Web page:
Thursday, April 26, 2012

My Amazon Reviews: Bonnie Raitt "Slipstream"

All You Would Have Expected,
4 Out Of 5 Stars

Bonnie Raitt's third album this century, "Slipstream," is everything a Raitt fan would want. Her earthen, gritty voice, that great, blusey slide guitar of hers, some choice covers (Bob Dylan, Gerry Rafferty), selections from old friends (Joe Henry, Louden Wainwright III) and the longing attitude mixed with confident swagger that made her best records ("Nick of Time," "Give it Up") such long loved releases. "Slipstream" alternates between the blues she so loves - love the way she turns Dylan's "Million Miles" into a biting question of lover's remorse - and the punch she gives to "Used to Rule the World" and rocking "Split Decision."

Two more tracks here merit mention, Henry's "God Only Knows" and the late Gerry Rafferty's "Right Down The Line." Rafferty gets a subtle reggae pulse and is the obvious single, and does what most covers don't; equals the original. "God Only Knows" (not Brian Wilson's) is a hard knock piano ballad that Raitt (who lost both her parents prior to this album) gives such an emotive reading of that it closes the album perfectly. Time may have been hard leading up to the album itslef, but kind to Raitt's talents. "Slipstream" is a solid album, and will likely wear well as the years pass.


Wednesday, April 25, 2012

My Amazon Reviews: Shinedown "Amaryllis"

Worth it just for "Bully"
3 Out Of 5 Stars

Shinedown goes for the commercial rock sound on their fourth CD, "Amaryllis," which means if you like Nickelback, you'll probably dig this. Plenty of stop/start guitar chords, lead singer Bent Smith does good vocal air-horn, and drummer Barry Kerch is a secret weapon. Shinedown go hard, fast and melodic. Nothing new here.

What does set them apart is subject. "Bully" takes on a touchy topic; if you're in high school and you actually look like most hard rockers do, you're probably gonna get the crap kicked out of you. Shinedown goes for the attackers with gusto and it is the best thing on the disc. Second is their smack-back of fair-weather fans on "Nowhere Kids," who will probably dislike this album since it went top ten.

There is the obligatory set of power ballads on "Amaryllis," "I'll Follow You" actually has some soul to it (and strings). Smith can carry a melody just fine, and he does so on the acoustic finale, "Living Through The Ghost." Shinedown uses "Amaryllis" to come off as better than the average rock band, and this may be their best album so far.


Tuesday, April 24, 2012

My Amazon Reviews: Bob Dylan "The Essential Bob Dylan"

The Basics of Bob
4 Out Of 5 Stars

At two discs and 30 songs, The Essential Bob Dylan is about as basic a primer to America's Greatest Living Songwriter. Thing is, as O write this, it is 50 years ago this week that "Blowin' In The Wind" was first released, and that means your 30 songs doesn't even merit a song per year. Dylan-Philes would not be satisfied with that few songs, but then Dylan-Phobes might get a better notice of what all the fuss is about.

Despite the mythic mumble mouth of legend, Dylan has a killer knack for melodies, which is why some of his songs have made surprisingly odd cover versions. "If Not For You" was an early hit for Olivia Newton John, "Mr Tambourine Man" helped define The Byrds, and Rod Stewart did a heck of a version of "Forever Young." There's even the covers that outshine Dylan's own, like "Mr Tambourine Man" and Jimi Hendrix' definitive version of "All Along The Watchtower." After all the years, the songs of Bob Dylan can still hold relevance, as "The Times They Are a Changing" making an appearance in the movie "Watchmen" opening credits.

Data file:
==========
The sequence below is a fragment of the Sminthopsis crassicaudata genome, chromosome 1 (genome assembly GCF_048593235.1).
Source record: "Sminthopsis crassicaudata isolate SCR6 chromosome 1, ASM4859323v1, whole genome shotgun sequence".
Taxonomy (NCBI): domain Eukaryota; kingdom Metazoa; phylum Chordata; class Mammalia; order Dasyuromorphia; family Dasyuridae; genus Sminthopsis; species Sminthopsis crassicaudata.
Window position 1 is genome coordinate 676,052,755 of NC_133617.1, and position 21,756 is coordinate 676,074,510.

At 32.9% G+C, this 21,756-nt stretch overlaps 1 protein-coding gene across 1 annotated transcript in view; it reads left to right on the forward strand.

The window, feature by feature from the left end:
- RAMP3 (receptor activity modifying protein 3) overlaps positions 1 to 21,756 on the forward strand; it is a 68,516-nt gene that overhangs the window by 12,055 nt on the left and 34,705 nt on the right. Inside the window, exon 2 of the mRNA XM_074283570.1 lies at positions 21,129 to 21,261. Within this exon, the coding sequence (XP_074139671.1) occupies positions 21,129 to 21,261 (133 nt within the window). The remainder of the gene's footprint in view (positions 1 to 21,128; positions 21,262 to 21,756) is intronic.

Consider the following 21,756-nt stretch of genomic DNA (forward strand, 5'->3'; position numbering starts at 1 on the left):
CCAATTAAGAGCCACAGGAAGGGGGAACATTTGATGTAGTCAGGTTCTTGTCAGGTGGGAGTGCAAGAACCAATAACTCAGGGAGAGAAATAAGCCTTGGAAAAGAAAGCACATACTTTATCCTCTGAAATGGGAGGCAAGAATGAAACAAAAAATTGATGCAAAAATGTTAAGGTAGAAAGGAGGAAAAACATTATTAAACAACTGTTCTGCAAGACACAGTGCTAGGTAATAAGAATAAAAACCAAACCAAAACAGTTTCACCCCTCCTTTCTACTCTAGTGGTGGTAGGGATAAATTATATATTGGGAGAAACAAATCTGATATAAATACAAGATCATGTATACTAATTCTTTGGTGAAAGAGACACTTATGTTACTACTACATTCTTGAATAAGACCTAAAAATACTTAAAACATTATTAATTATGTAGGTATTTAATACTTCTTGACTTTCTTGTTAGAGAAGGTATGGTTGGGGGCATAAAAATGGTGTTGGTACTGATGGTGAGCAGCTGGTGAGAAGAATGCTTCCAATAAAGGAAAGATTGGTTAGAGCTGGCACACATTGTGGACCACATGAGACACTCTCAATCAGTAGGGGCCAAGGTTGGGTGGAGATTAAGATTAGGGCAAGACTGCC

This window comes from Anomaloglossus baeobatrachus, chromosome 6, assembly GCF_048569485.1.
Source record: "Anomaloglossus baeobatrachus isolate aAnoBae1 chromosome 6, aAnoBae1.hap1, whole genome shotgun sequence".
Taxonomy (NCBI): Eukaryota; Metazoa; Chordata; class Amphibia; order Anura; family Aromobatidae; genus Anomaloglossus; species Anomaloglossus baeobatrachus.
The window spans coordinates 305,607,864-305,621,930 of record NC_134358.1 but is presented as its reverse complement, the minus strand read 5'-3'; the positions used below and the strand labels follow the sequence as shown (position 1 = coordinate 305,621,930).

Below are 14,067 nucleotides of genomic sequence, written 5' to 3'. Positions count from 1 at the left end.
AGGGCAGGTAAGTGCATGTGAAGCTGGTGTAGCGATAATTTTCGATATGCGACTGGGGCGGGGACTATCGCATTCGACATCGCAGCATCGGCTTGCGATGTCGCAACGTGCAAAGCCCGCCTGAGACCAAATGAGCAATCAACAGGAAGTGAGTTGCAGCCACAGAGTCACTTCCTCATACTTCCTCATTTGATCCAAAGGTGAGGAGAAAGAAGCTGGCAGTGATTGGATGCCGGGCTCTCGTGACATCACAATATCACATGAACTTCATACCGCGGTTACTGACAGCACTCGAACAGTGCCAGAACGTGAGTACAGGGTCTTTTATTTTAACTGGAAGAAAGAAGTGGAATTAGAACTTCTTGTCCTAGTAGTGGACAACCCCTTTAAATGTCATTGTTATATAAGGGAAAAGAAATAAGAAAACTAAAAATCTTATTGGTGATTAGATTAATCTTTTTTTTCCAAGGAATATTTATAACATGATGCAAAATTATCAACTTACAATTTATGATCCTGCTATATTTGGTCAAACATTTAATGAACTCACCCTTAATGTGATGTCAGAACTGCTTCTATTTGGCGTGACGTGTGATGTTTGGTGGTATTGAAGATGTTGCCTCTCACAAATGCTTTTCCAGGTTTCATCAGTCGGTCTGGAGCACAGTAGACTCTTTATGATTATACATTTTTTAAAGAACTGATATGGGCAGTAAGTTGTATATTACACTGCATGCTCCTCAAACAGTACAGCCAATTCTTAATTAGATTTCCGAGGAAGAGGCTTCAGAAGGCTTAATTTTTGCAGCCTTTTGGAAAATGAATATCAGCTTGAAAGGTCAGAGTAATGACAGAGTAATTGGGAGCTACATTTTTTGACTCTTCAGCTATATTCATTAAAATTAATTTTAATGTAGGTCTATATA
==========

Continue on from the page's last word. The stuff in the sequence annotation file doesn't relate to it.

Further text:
All of Dylan's periods are represented, including the Christian moment and his latter day resurgence ("Jokerman," "Everything is Broken"). What is amazing is just how consistent Dylan is. No covers albums, no attempts at lounging it, no albums of "revised" materials (live albums discounted). There are far two many songs omitted to make this perfect, but this Essential is perfect for a casual music fan.


Sunday, April 22, 2012

My Amazon Reviews: Adam Ant "Ant Music; The Very Best Of"

Ant Music is Our Banner
4 Out Of 5 Stars

Adam and The Ants were probably more exciting than their actual music, but while they were shaking people up with their antics, they were great fun. Their lone really good album, "Kings Of The Wild Frontier," is well represented here. The digital remaster does enhance the flat sounding CD's from Ant's career, and maybe a notch better than "Antics." If you remember the post-"Dirk" videos and songs fondly, this is an entertaining byproduct of the video happy era when "Antmusic" lured in hip college and high-schoolers (I was a college junior at the time). So to my tastes, I'd had wished for "Beat My Guest," "Physical" or "Whip In My Valiase" over the vile annoyance of "Ant Rap" Had that been the track listing, I may have bumped the CD up a star.

Like most of the many labels "Essential/Millenium" styled series, there seems to be an unwritten rule to give not quite everything worth having on each disc. On the plus side, you do get three B-Sides previously not on CD ("Friends" is the best of the trio), his attempt at a 90's comeback, "Wonderful," and his entry into 80's sythn-dance, "Room At The Top." That makes all his label periods represented on one 22 track disc, which is a solid value for the buck.